Sunday, July 20, 2008

Talks Good With Words

My dear friend, the renaissance man Geoff Little, thought it might be worthwhile to ask me some questions with a camera rolling, and this is a mere smidgin of at least an hours worth of footage (the first of many more to come). Quite the gift to get me going in this way and to take the time to edit the thing. Thank you, Geoff, for thinking of it and even naming a time and place (that's his wondrous kitchen table) and for giving me something to put up as I try to figure out what I have to say about Beck's Modern Guilt and the Dark Knight film. I hope it at least provides a giggle for those who haven't seen me in person in some time. I do like to prattle.


Brook said...

I like it. too short though. looking forward to more of these (or the rest of the hour).
here's a marketing idea...the first printing of the new book comes with a bonus DVD "In Conversation with the author". how many books come with bonus DVDs? brilliant if you ask me...

jdaviddark said...

i hear you. but i wonder if the plastic is feeling more and more like a waste of time when one can have it just as readily where'er there's internet access. i surprised myself recently as i stood in a record store holding the new portishead, desiring the music, and interestingly unwilling to pay money for the extra material that will only take up more space at home. i downloaded _modern guilt_ from itunes and, to my surprise, i'm not wishing i had the packaging to place next to the packaging i have to go with just about everything beck's done. things have changed.
but yes, the video of me. glad you like it. more to come.

Brook said...


jdaviddark said...

There is that (heresy I mean). As I was waiting for my "In Rainbows" boxed-set deal to arrive via very slow postal, someone spoke dismissively of Radiohead fans being "religiously committed," and I remember thinking, "Well, yeah. I'm commited to what I take to be the culture they're cultivating. Call it religion if you must." Beck and the members of Portishead will get their percentage of my money as I want them to. I'm dealt into (or deal yself into) their shades of the revolution. But the transaction being all digital just feels like a slightly different suit.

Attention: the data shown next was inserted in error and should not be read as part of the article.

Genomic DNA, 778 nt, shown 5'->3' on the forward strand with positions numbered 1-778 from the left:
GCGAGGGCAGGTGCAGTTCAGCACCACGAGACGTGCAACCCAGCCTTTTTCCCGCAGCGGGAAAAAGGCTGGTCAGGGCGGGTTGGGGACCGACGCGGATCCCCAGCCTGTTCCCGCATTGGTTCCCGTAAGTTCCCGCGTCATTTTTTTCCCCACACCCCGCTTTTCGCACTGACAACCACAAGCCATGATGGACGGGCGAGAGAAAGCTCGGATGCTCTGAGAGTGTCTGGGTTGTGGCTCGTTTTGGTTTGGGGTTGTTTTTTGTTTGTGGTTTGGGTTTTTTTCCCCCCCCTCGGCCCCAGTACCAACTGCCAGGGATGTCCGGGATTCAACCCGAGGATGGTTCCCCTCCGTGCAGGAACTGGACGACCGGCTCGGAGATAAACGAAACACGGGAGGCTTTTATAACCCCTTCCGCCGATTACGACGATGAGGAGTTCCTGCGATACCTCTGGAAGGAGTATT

BY THE WAY (Brook), I'm using one of your favorite Jon Stewart quotes to open the new book. As far as I can tell, your space on the interweb is the only spot where it was noted.

Brook said...

ha! that's cool. I hope I got it right (I'm pretty sure I did)... it was one of my favorite endings to (I believe) the Daily Show MANY years ago, and having only seen it once, I'm quoting from old memory. but it was pretty straight forward enough and it had me laughing for a while, especially the way he said it.

I was all looking forward to your book, for some reason thinking it was coming out this fall, and then got a little bummed re-reading the TB mail stating March of 2009. still looking forward to it, but that's almost a year! I'm sure the Sarah concert in October will do it's part to tide me over till then. (any chance you'll be along for that ride?)